Portrait of Valeria Napoleone in front of: Lisa Yuskavage, True Blonde, 1998; Lily van der Stokker and Leo Kroll, Table and Chairs, 2004 © Photo Philip Sinden, collection Valeria Napoleone
An Italian based in New York and London, Valeria Napoleone was, in the late 1990s, one of the first collectors to commit to promoting women artists. Her collection, which includes nearly five hundred works, reflects above everything, a personal vision. Dedicated entirely to female artists of its own time, the collection is a unique panorama of contemporary production from the 1970s until today. From Ghada Amer to Lise Soskolne, alongside the likes of Martha Friedman, Judith Hopf, Lisa Yuskavage, Amanda Ross-Ho, Frances Stark, and Andrea Büttner, Valeria Napoleone collects singular works of art that question our era and our relationship with clichés, sexuality, economics, freedom and so on. Over the course of a rigorous journey as a collector and art patron, this fashionista, eccentric and creative, has built around her a whole “community” of women, of different ages and nationalities, whose varied practices coalesce around the values of courage and audacity, far from the art market’s rules.
Marion Vignal: You were one of the first to be interested in women artists and support them as a collector and patron. How did this come about?
Valeria Napoleone: I tend to say that I became a collector at the right place and the right time, New York in the 1990s, a period when this city abounded in artists. It was the epicentre of contemporary art. A significant number of women were drawing attention, like Cindy Sherman for example. At the time, I was just finishing journalism school and began to become interested in art. I came across a class at the New York Institute of Technology, where my sister was then studying. It was an art market training program, notably to become a gallerist. I enrolled and spent two years meeting amazing people, whether professors, artists or patrons. I discovered everything behind-the-scenes and understood what it meant to collect. There exists art lovers on one side, merchants on the other. At the time I was deeply impacted by a couple of passionate collectors who devoted all of their resources to their collection and privileged buying work over every other expense. If it came down to buying a new washing machine or acquiring a new work, for them the choice was clear: the machine can wait! That allowed me to better understand what type of collection I wanted to create. After two years I felt more mature, ready to defend a vision and values. I knew that this journey would occupy my whole life. I wanted to become a collector and not just a buyer. For me this meant committing to the long-term, acting with integrity, investing both time and energy.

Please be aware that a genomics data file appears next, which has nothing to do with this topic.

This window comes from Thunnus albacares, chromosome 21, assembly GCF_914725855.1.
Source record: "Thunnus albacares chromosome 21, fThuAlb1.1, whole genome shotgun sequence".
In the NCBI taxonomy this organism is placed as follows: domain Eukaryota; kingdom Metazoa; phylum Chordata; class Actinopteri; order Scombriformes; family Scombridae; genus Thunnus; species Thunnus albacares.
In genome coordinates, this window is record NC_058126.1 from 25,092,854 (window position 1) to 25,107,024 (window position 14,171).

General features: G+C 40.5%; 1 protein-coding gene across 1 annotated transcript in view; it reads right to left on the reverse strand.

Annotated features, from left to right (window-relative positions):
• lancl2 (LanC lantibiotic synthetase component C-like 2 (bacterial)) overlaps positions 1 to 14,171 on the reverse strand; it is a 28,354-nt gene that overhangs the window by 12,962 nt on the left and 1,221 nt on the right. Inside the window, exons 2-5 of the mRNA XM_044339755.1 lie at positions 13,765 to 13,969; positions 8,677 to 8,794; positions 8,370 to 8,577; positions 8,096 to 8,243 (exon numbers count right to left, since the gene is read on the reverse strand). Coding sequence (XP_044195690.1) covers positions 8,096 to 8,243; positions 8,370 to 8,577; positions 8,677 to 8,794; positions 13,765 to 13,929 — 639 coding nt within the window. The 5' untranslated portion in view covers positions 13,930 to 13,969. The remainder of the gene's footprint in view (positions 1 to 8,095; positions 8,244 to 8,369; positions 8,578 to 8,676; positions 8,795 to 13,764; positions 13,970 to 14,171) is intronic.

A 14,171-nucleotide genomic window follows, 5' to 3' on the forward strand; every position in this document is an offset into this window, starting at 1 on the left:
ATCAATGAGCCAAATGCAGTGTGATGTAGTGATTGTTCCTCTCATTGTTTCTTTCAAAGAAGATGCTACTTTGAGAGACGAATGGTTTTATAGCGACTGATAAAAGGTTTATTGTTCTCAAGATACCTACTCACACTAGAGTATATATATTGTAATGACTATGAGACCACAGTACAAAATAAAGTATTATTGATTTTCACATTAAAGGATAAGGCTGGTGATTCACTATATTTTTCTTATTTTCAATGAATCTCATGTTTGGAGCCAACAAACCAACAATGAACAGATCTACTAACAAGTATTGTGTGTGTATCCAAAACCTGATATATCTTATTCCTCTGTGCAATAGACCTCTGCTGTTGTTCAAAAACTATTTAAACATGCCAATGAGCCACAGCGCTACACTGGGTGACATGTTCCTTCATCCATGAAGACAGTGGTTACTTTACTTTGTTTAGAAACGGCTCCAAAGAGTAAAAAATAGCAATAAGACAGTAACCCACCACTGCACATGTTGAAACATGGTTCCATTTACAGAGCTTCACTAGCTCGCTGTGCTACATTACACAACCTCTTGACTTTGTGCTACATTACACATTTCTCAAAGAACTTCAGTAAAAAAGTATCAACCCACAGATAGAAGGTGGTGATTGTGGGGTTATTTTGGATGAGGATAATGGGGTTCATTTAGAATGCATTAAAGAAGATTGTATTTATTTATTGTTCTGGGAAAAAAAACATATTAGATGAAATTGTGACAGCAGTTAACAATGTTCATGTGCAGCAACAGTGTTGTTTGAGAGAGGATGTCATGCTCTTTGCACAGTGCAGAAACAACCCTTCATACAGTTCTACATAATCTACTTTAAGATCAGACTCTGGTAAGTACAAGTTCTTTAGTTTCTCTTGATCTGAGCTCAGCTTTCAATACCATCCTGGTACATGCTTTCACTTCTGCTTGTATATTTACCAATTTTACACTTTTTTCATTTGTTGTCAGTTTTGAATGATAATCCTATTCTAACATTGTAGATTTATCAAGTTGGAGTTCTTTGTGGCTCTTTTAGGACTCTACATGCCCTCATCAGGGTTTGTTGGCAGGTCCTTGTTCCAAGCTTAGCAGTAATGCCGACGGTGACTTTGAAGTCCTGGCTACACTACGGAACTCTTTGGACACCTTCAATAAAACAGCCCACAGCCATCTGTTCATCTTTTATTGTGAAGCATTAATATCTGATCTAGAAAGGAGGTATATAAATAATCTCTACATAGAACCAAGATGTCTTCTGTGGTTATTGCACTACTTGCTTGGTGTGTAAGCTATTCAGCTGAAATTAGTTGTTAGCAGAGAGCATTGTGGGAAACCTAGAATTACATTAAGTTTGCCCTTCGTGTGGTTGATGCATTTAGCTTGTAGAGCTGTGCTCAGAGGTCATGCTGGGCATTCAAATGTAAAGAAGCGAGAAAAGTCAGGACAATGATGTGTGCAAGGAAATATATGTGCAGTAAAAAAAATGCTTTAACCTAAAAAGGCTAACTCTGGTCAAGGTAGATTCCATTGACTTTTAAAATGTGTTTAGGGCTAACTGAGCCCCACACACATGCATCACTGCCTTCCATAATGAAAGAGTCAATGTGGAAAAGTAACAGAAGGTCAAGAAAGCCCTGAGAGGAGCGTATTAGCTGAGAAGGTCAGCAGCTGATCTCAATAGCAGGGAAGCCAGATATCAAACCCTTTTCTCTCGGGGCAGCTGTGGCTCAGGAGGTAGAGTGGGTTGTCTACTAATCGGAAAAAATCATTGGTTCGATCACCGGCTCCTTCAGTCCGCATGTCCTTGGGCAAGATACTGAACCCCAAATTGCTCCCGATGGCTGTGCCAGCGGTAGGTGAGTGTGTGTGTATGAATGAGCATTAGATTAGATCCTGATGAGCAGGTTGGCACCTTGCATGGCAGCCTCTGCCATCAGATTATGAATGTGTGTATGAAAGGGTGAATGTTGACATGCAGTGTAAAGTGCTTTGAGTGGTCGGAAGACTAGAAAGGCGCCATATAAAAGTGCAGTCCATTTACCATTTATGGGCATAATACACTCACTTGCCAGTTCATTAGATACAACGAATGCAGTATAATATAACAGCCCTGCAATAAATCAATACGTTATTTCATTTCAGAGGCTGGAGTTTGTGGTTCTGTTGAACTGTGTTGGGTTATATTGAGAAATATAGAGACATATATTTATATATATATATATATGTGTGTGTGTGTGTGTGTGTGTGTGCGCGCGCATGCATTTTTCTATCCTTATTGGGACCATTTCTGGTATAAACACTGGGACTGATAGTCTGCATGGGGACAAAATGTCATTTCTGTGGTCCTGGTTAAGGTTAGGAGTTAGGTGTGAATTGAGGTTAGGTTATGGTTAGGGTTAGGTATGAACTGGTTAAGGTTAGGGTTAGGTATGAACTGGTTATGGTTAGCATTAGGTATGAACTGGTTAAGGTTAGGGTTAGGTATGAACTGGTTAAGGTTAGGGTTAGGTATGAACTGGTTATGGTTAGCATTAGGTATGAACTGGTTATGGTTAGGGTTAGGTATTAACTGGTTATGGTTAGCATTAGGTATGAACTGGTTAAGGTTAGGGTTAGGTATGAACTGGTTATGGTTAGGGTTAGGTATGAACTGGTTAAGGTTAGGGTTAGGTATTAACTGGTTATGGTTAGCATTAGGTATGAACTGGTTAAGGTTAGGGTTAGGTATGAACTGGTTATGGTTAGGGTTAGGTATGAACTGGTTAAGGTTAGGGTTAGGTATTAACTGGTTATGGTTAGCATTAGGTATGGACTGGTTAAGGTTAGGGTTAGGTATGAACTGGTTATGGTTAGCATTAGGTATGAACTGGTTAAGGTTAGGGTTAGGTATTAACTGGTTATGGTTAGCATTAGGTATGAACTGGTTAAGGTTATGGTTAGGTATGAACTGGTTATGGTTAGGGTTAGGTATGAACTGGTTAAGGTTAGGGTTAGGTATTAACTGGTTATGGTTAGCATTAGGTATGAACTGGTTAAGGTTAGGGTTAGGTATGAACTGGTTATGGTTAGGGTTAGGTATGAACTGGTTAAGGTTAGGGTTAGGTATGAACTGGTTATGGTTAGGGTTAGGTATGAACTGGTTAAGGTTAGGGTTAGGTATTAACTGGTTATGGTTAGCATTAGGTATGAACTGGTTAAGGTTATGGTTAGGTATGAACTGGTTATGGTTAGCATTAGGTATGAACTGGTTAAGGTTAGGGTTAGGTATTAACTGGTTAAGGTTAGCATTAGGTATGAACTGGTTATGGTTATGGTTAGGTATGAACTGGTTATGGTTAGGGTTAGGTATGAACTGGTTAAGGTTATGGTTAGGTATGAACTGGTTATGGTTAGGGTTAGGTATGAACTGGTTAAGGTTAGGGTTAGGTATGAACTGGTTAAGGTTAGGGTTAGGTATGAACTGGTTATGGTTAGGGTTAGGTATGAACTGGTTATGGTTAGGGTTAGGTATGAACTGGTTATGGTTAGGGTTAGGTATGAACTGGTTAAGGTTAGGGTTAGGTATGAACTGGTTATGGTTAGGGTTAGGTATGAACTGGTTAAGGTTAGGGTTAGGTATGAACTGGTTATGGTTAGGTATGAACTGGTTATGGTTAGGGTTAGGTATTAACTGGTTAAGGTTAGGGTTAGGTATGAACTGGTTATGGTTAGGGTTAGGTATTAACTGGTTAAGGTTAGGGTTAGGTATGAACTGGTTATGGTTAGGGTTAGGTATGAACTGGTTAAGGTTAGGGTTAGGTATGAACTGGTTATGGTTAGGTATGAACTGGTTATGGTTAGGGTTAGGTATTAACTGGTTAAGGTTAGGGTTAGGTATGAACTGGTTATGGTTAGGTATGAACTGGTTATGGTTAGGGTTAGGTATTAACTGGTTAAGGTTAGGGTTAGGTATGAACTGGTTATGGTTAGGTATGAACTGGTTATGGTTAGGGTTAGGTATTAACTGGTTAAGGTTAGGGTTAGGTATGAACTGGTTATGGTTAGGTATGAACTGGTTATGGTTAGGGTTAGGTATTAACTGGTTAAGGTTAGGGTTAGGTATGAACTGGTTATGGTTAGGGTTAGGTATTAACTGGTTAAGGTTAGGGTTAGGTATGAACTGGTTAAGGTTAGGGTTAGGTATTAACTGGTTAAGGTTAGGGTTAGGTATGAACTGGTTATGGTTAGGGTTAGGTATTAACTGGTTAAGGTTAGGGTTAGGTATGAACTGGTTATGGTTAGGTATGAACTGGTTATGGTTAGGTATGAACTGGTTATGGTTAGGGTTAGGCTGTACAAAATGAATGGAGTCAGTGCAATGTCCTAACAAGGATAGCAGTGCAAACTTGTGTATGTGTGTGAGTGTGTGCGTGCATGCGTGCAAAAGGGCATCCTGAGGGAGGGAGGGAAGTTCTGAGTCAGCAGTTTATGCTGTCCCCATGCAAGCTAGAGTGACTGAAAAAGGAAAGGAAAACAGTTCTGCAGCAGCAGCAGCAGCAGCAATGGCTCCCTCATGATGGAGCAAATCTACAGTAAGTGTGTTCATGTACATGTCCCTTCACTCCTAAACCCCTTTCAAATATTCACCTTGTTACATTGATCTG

Kathryn Andrews, Untitled (Clown Cabinet), 2011; Martha Friedman, Ladies Room, 2010; Jutta Koether, Allein! Allein!, 2006 © Photo Mariona Otero, collection Valeria Napoleone
MV: Was the choice of a collection entirely dedicated to women – and particularly to artists of your own time – one that came to you all at once?
VN: This decision came after two years of study, personal meetings and research. I realised that women artists were underrepresented, that their voices were not being heard despite being very active and productive. I did not understand how so many incredible talents and personalities were forgotten, discredited, whether in museums or art galleries.
MV: Was the subject of the status of women artists already rocking the art world?
VN: No, it was not even a subject. It was really me who was looking at these artists who were expressing themselves with another language, bringing new ideas. As a feminist, I believe in equal opportunities for all.
MV: How was your feminist commitment established?
VN: I was raised with the idea that as a girl and future woman I could do what I wanted with my life. What was important, in my family, was that I flourished, chasing after my dreams. My father played an important role in my life as a mentor. He had such esteem for my sister and me that we in turn absorbed. He always pushed us to explore our creativity. When I finished my art studies, it made me conclude that I was a feminist, when I had never asserted such previously, since I had not had to fight for my rights.
MV: What were the encounters and artists that impacted your beginnings as a collector?
VN: Ghada Amer was one of the women who changed my life. She has such courage, such integrity: she made an impression on me. I have long lived with her painting White #985, one of the first pieces to enter my collection, in 1997, and one of the first works in which she brought together the technique of dripping with embroidery. Ghada and I began our path together, her as an artist and me as a collector. I was one of the first to follow her. Afterward, we became friends. This work symbolises in some way the artistic journey that brings us together. The dialogue that I have established with her is very important to me. It has shaped my relationship with artists. My parents collected as well, but they were mainly interested in antiquities: those objects cannot talk!